- Exerting a disproportionately strong influence on initiative decisions and direction, which sometimes results from moving too quickly for team members to share in the process
- Treating the initiative director solely as the backbone’s employee, not an employee of the initiative
- Blurring the boundaries between the backbone’s own mission/work and that of the initiative
- Leaving team members out of the loop when it comes to personnel and financial matters, that, while technically the purview of the backbone, affect the entire initiative and team
- Not supporting or inviting contrary perspectives and approaches that might stretch the team’s thinking
We found that backbone organizations with the most promising practices were all what we call “high capacity.” Two of our best examples of high-capacity backbone organizations are Lawrence CommunityWorks, with a staff of 30 and annual revenue of $6 million, and Chelsea’s The Neighborhood Developers, with 25 staff and nearly $4 million in annual revenue. These organizations are outliers among their Working Cities peers, with far more resources than the typical nonprofit in a smaller industrial city, strong track records of doing work that is well aligned with their teams’ initiatives, and experience leading collaborative change efforts.
These and other strong backbones participating in the WCC typically demonstrate:
- Experience securing and deploying flexible grant resources and working outside of traditional, compliance-driven programs
- Expertise in areas like community engagement, fundraising, learning/evaluation, and policy advocacy
- Ability to support initiative work with in-kind staffing as needed
- Willingness—and bandwidth—to experiment, innovate, and take risks
- Credibility and a track record acting as a convener of community-wide conversations
Backbones without these experiences or advantages can still take important steps to build the team’s collaborative capacity. This includes working with the team to clearly articulate—and redefine, as needed—the roles and responsibilities of each partner. For example, who participates in the evaluation of the initiative director? Who reviews and approves the budget? How can partners supply the capacity a backbone is lacking, such as data analysis or grant writing?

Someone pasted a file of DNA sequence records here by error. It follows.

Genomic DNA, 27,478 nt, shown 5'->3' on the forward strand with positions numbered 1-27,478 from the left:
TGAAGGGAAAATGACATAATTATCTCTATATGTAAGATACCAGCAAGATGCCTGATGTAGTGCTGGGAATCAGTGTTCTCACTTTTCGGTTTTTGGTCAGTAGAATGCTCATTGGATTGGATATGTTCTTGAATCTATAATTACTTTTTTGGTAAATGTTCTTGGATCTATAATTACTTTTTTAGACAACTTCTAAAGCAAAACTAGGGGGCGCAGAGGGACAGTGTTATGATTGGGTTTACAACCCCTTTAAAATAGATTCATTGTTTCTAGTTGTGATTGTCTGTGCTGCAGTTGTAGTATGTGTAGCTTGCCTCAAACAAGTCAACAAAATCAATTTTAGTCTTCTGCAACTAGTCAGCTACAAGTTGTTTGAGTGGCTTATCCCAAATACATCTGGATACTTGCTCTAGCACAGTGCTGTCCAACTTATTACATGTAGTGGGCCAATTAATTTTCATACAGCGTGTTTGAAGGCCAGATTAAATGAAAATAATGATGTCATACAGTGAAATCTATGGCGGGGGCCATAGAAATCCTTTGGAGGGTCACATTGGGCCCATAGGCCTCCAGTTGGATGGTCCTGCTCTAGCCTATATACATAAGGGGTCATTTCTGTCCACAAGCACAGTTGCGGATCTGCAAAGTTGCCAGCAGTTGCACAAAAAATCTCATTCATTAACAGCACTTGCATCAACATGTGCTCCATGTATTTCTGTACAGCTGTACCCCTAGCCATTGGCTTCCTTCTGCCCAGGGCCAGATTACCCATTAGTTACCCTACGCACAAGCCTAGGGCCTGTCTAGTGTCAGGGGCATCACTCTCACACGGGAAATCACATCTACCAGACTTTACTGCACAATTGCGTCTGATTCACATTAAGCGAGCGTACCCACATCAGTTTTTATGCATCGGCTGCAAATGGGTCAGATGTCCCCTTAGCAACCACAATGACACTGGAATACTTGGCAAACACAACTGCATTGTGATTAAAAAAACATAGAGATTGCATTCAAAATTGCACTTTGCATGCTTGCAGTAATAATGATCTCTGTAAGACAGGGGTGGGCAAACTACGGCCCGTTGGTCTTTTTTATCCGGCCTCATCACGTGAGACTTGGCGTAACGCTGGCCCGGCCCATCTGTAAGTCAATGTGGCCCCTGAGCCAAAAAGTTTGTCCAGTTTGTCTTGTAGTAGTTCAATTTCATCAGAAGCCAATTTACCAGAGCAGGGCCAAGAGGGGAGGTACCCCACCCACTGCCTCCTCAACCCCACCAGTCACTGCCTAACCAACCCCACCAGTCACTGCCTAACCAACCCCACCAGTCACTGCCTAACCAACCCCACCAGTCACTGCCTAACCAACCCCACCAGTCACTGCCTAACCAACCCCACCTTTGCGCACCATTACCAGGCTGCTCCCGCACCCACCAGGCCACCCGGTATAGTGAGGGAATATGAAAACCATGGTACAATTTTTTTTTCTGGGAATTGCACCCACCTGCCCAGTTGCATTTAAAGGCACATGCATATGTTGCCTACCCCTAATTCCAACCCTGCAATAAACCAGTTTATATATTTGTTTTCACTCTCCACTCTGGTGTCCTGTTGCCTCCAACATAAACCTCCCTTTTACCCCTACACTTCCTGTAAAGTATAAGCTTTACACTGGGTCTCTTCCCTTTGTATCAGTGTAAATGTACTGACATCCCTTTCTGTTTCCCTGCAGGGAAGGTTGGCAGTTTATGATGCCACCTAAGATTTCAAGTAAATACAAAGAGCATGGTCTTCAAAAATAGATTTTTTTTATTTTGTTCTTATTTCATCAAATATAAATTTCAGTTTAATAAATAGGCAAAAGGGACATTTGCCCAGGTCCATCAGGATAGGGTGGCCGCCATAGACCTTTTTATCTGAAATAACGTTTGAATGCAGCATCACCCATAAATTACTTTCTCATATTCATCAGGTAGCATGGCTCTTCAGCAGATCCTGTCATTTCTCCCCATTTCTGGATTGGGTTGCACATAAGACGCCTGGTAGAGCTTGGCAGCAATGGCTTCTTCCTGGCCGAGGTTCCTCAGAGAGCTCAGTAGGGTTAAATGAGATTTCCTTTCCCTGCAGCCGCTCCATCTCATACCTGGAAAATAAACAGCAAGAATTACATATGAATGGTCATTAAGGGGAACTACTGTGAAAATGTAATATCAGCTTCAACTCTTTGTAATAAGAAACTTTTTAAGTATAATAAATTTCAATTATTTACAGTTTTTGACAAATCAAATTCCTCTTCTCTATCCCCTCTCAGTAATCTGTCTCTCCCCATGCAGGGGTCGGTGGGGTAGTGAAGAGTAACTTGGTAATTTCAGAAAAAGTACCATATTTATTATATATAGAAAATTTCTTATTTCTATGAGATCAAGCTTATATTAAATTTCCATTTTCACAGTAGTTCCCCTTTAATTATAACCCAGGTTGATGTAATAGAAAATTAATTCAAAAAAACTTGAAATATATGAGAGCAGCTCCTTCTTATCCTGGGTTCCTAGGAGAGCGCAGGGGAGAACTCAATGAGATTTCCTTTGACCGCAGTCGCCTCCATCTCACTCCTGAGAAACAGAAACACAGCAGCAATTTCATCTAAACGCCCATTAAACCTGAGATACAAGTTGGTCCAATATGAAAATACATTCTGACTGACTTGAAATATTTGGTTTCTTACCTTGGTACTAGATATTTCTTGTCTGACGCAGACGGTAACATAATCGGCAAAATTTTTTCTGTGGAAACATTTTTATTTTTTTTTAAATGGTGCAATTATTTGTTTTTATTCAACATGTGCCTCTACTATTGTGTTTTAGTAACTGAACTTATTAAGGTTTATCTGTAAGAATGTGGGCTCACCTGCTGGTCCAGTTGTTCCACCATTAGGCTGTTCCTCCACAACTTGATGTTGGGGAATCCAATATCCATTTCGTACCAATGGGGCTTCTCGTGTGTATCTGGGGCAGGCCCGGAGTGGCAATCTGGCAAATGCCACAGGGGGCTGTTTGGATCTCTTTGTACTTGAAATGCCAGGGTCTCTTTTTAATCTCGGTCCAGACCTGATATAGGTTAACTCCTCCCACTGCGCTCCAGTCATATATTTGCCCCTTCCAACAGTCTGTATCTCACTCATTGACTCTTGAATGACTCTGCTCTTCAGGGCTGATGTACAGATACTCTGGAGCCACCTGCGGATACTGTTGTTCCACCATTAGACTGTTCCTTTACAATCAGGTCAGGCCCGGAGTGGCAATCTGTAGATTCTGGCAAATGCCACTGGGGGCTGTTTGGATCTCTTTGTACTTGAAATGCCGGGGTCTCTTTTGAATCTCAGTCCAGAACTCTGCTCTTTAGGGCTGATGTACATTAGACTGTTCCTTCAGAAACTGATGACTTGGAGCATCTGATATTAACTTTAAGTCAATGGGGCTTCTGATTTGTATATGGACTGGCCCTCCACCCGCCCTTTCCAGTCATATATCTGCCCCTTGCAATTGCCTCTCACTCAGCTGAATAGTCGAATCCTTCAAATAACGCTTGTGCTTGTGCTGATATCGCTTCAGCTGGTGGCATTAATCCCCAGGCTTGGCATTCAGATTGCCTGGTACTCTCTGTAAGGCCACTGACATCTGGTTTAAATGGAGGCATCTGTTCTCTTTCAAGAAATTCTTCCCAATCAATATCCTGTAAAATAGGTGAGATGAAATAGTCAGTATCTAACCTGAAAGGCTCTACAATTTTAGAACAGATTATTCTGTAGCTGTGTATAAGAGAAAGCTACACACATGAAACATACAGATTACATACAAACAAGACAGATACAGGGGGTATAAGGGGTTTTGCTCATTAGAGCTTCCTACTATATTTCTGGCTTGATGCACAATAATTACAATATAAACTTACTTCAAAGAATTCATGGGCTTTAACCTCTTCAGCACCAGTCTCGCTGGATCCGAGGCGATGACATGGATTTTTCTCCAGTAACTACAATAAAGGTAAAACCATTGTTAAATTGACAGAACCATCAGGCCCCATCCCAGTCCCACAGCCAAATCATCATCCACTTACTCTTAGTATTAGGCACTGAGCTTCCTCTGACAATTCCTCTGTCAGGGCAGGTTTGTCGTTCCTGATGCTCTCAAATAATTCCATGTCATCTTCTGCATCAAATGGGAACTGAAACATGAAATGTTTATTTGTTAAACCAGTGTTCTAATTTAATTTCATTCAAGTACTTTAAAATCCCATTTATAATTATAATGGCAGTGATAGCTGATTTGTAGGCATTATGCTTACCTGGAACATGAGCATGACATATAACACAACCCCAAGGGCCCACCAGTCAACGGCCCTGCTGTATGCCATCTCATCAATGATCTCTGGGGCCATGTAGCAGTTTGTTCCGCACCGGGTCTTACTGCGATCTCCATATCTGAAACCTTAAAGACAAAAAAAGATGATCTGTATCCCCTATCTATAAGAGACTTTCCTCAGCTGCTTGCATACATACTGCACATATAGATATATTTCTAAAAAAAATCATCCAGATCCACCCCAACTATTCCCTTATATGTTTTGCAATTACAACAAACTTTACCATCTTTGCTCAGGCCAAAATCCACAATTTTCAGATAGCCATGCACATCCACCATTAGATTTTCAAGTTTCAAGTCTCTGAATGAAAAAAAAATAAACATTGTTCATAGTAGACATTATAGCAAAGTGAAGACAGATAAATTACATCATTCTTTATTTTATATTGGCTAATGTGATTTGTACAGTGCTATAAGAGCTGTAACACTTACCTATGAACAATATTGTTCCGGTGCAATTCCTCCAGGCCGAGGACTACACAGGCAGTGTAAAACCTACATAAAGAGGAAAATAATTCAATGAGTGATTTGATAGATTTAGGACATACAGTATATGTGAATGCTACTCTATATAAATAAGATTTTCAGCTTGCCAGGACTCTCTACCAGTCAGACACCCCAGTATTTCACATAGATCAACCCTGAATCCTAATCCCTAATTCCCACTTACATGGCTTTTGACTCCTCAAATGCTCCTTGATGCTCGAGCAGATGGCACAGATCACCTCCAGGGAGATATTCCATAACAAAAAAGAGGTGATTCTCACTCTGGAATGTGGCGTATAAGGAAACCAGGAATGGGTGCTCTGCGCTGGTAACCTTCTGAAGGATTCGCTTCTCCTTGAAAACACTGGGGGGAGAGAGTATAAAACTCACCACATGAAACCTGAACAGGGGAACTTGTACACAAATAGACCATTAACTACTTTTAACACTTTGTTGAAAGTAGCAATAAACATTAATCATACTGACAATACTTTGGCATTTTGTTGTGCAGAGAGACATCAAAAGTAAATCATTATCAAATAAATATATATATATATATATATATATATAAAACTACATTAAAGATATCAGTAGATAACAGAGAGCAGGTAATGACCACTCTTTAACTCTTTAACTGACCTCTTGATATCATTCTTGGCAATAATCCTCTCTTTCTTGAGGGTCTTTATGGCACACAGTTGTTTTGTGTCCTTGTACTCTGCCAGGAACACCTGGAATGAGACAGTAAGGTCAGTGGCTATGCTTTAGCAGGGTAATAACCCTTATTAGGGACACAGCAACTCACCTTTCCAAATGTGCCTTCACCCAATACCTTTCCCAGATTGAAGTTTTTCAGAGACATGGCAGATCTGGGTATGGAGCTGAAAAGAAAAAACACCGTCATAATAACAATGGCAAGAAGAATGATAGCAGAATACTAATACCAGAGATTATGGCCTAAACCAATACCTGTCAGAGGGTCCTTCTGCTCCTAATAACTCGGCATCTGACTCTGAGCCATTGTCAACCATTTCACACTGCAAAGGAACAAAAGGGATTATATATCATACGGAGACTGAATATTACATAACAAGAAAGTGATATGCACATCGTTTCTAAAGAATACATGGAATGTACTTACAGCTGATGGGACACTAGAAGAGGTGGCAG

The first thing our team did after tackling our learning question internally was to pose it to our teams, which we did through a call with Massachusetts, Rhode Island, and Connecticut initiative and backbone directors. The reflections they shared helped refine and validate our thinking on the topic, and some key insights are reflected accordingly in this piece.
While sharing our lessons with our current teams is a first step, we also recognize the opportunity to apply these lessons to our approach in future rounds of the WCC, which we’re currently exploring in northern New England. Compared to past rounds, we have many more insights to share when it comes to selecting the “right” backbone and how an organization can serve in that role effectively.
We also plan to explore the idea of encouraging teams to better distribute leadership and dollars, which may result in team members stepping up and helping backbones shoulder more responsibility for initiative implementation.
As we tackle next steps, we know we’re in good company because our peers are taking on the same questions. We encourage those interested in digging more deeply into the backbone role to check out the Collective Impact Forum.